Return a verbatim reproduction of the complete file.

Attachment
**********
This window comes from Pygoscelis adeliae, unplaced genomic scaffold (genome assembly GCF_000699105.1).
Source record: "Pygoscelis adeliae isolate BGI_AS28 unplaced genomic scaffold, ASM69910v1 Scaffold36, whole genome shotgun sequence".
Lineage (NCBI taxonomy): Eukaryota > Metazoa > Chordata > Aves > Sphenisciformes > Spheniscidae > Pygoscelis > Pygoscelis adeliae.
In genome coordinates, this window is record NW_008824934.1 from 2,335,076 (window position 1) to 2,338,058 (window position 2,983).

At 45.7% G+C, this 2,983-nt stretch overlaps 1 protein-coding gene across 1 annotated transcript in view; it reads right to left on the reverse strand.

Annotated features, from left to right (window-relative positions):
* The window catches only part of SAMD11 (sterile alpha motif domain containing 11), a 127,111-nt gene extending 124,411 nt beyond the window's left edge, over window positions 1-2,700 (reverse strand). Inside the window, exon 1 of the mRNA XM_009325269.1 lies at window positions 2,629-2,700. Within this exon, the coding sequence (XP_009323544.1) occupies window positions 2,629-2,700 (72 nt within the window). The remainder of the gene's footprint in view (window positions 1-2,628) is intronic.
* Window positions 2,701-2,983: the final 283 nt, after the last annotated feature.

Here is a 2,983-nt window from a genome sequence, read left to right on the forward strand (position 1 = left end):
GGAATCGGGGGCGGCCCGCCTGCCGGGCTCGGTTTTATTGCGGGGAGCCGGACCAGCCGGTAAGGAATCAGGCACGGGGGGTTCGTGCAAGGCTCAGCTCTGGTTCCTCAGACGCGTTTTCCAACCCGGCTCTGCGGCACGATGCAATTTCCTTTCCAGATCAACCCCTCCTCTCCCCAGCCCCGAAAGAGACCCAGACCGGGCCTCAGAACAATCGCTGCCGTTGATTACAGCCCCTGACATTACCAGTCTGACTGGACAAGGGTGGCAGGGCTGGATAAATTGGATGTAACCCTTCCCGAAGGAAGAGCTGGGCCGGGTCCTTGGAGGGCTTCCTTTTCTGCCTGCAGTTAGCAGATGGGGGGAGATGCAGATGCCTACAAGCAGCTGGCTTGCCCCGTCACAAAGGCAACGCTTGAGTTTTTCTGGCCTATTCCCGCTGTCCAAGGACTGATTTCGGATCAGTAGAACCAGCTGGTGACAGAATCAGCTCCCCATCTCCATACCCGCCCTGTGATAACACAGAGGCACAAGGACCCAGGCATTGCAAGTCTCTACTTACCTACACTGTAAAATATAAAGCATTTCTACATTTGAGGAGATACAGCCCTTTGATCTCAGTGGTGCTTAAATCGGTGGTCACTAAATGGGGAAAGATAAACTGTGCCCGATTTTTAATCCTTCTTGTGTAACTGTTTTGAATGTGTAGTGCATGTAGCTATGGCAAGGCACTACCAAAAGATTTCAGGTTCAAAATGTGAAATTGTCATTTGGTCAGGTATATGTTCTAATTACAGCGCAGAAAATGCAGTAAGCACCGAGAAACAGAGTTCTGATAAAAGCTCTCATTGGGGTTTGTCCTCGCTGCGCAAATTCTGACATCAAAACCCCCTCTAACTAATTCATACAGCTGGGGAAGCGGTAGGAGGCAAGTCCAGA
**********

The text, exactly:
This window comes from Pygoscelis adeliae, unplaced genomic scaffold (genome assembly GCF_000699105.1).
Source record: "Pygoscelis adeliae isolate BGI_AS28 unplaced genomic scaffold, ASM69910v1 Scaffold36, whole genome shotgun sequence".
Lineage (NCBI taxonomy): Eukaryota > Metazoa > Chordata > Aves > Sphenisciformes > Spheniscidae > Pygoscelis > Pygoscelis adeliae.
In genome coordinates, this window is record NW_008824934.1 from 2,335,076 (window position 1) to 2,338,058 (window position 2,983).

At 45.7% G+C, this 2,983-nt stretch overlaps 1 protein-coding gene across 1 annotated transcript in view; it reads right to left on the reverse strand.

Annotated features, from left to right (window-relative positions):
* The window catches only part of SAMD11 (sterile alpha motif domain containing 11), a 127,111-nt gene extending 124,411 nt beyond the window's left edge, over window positions 1-2,700 (reverse strand). Inside the window, exon 1 of the mRNA XM_009325269.1 lies at window positions 2,629-2,700. Within this exon, the coding sequence (XP_009323544.1) occupies window positions 2,629-2,700 (72 nt within the window). The remainder of the gene's footprint in view (window positions 1-2,628) is intronic.
* Window positions 2,701-2,983: the final 283 nt, after the last annotated feature.

Here is a 2,983-nt window from a genome sequence, read left to right on the forward strand (position 1 = left end):
GGAATCGGGGGCGGCCCGCCTGCCGGGCTCGGTTTTATTGCGGGGAGCCGGACCAGCCGGTAAGGAATCAGGCACGGGGGGTTCGTGCAAGGCTCAGCTCTGGTTCCTCAGACGCGTTTTCCAACCCGGCTCTGCGGCACGATGCAATTTCCTTTCCAGATCAACCCCTCCTCTCCCCAGCCCCGAAAGAGACCCAGACCGGGCCTCAGAACAATCGCTGCCGTTGATTACAGCCCCTGACATTACCAGTCTGACTGGACAAGGGTGGCAGGGCTGGATAAATTGGATGTAACCCTTCCCGAAGGAAGAGCTGGGCCGGGTCCTTGGAGGGCTTCCTTTTCTGCCTGCAGTTAGCAGATGGGGGGAGATGCAGATGCCTACAAGCAGCTGGCTTGCCCCGTCACAAAGGCAACGCTTGAGTTTTTCTGGCCTATTCCCGCTGTCCAAGGACTGATTTCGGATCAGTAGAACCAGCTGGTGACAGAATCAGCTCCCCATCTCCATACCCGCCCTGTGATAACACAGAGGCACAAGGACCCAGGCATTGCAAGTCTCTACTTACCTACACTGTAAAATATAAAGCATTTCTACATTTGAGGAGATACAGCCCTTTGATCTCAGTGGTGCTTAAATCGGTGGTCACTAAATGGGGAAAGATAAACTGTGCCCGATTTTTAATCCTTCTTGTGTAACTGTTTTGAATGTGTAGTGCATGTAGCTATGGCAAGGCACTACCAAAAGATTTCAGGTTCAAAATGTGAAATTGTCATTTGGTCAGGTATATGTTCTAATTACAGCGCAGAAAATGCAGTAAGCACCGAGAAACAGAGTTCTGATAAAAGCTCTCATTGGGGTTTGTCCTCGCTGCGCAAATTCTGACATCAAAACCCCCTCTAACTAATTCATACAGCTGGGGAAGCGGTAGGAGGCAAGTCCAGA